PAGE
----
Salmon Arm’s Shelley Desautels is the Liberal Party of Canada candidate for the North Okanagan-Shuswap. (Contributed)

Salmon Arm’s Shelley Desautels is the Liberal Party of Canada candidate for the North Okanagan-Shuswap. (Contributed)

Salmon Arm resident aims to broaden community service as federal Liberal candidate

Shelley Desautels selected to represent party in North Okanagan-Shuswap riding

Shelley Desautels is ready to take her community service to the next level.

On June 1 it was announced the Salmon Arm resident had been named the Liberal Party of Canada’s candidate for the North Okanagan-Shuswap.

Born and raised in the region, Desautels has a history of giving back through work with various community groups and organizations in Salmon Arm. She is an advocate for the city’s BMX cycling community as a director with the Shuswap Cycling Club. Her talent as a singer won her top prize in Shuswap Idol at the 2015 Salmon Arm Fair, and she later served as a Shuswap Idol judge and organizer.

Desautels’ family has supported the Salmon Arm Silverbacks by billeting team members, while she has worked as a game night host and would start games off by singing the national anthem.

Desautels also assists veterans as a service officer with the Legion.

Her drive to support the community is a big part of what Desautels brings to the table as a federal Liberal candidate.

“If there’s an area that I see in need of something, whether it be sports or a group needs assistance, or there’s something missing, I want to be able to put my effort into that,” said Desautels. “I have the time, I have the energy to help and to better the community. That’s why I do it. There’s no bigger agenda.”

A GIS (geographic information system) specialist, Desautels runs her own mapping company and teaches the GIS certificate program with Okanagan College. Her first foray into politics was a support role for former North Okanagan-Shuswap Liberal candidate Cindy Derkaz during her 2019 campaign.

When she learned the party was seeking a new candidate for the riding, Desautels turned to Derkaz.

“I called up Cindy and said, ‘Tell me I’m making a mistake, that I’m too busy or that I shouldn’t do this,’” said Desautels. “And she said absolutely not, you would be fantastic. I said, ‘OK, good enough for me.’”

Desautels said she chose to run for the Liberals because she was impressed with what the party has been doing to support Canadians.

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“What I like about them is they’re dedicated to helping regular people,” said Desautels. “They keep businesses running, they were able to provide people food for their families while everything was locked down and people weren’t working. So I want to work with a party that supports everyone, whether it’s businesses, individuals, you name it, they’re there to support.”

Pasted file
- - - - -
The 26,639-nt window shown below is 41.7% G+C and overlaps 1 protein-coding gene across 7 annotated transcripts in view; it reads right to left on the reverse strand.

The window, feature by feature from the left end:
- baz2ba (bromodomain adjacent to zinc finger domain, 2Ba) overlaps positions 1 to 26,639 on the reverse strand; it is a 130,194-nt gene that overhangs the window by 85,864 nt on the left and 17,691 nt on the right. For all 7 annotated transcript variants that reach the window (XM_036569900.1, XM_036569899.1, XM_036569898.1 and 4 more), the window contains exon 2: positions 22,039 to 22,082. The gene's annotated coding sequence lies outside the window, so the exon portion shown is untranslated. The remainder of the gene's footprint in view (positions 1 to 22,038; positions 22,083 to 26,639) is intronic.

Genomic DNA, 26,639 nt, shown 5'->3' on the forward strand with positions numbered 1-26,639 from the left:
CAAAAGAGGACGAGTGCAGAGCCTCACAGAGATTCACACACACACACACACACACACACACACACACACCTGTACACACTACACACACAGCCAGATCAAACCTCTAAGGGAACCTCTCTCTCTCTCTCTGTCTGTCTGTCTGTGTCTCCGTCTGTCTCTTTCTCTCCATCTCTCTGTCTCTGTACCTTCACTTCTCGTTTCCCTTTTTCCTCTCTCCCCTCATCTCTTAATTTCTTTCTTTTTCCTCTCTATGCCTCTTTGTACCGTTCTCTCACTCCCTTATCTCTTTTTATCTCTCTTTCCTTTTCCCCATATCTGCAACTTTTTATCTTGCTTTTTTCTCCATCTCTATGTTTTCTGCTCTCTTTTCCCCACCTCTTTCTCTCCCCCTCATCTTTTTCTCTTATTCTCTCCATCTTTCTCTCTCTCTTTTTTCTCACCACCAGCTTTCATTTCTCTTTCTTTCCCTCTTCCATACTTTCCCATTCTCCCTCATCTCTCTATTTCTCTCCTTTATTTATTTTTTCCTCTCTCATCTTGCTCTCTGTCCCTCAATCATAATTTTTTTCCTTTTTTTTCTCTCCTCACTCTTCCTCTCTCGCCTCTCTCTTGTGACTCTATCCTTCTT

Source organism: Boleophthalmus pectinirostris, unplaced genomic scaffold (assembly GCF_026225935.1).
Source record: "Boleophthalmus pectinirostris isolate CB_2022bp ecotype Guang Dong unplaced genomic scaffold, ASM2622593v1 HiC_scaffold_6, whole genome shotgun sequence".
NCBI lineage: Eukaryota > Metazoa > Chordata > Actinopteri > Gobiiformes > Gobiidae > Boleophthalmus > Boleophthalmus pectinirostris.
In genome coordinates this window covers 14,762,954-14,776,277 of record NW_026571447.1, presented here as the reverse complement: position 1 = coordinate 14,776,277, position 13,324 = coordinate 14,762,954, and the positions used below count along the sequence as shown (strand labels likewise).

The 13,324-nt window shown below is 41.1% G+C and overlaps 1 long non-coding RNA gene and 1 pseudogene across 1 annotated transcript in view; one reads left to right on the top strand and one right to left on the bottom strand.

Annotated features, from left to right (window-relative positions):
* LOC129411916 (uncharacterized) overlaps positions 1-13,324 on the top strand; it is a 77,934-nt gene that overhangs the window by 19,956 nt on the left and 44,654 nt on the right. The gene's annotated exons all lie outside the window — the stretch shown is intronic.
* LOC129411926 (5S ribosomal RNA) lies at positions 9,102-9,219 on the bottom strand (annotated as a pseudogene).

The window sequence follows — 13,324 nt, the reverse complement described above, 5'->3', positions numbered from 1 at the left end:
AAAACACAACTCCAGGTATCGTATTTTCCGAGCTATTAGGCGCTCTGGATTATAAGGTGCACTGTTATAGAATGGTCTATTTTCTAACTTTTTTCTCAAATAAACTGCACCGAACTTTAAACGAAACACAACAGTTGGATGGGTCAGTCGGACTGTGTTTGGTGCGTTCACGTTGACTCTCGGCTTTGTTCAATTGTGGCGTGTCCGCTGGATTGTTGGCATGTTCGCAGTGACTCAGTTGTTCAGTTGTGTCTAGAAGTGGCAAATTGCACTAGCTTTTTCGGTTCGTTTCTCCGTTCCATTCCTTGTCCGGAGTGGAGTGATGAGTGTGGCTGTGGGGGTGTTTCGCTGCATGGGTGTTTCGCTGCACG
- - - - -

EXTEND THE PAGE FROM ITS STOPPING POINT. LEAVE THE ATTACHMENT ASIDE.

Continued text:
Key issues for Desautels are child care and housing. She said having affordable child-care spaces is vital for parents to be able to work, while investments are needed in the community to get housing that supports young families. Desautels noted these needs are connected to labour shortages within the region.

“How can we boost those people to get back to work – That’s going to be getting them childcare and getting them housing,” said Desautels.

Progress around truth and reconciliation is also a key concern for Desautels. She said she’s already been in contact with Minister of Indigenous Services Mark Miller, and has stressed this is an extremely important issue for Canadians.

Western alienation is another of Desautels’ concerns. She says it is real, and one of her goals is to put the North Okanagan-Shuswap firmly on Ottawa’s radar.

“We have so much to contribute and I really want Ottawa to understand that…,” said Desautels. “As an example, we have so many amazing farms here that produce local food, and we need to make sure those local farms are protected… We need to protect those kind of industries that are unique to a riding such as ours.”

If, in the near future, federal election is called, Desautels wants voters to focus on her and what she can bring to and do for the riding.

“I want to try and get people to think of this not as a voting for a party, but voting for a candidate, someone that’s going to be able to bring changes to the community…,” said Desautels.
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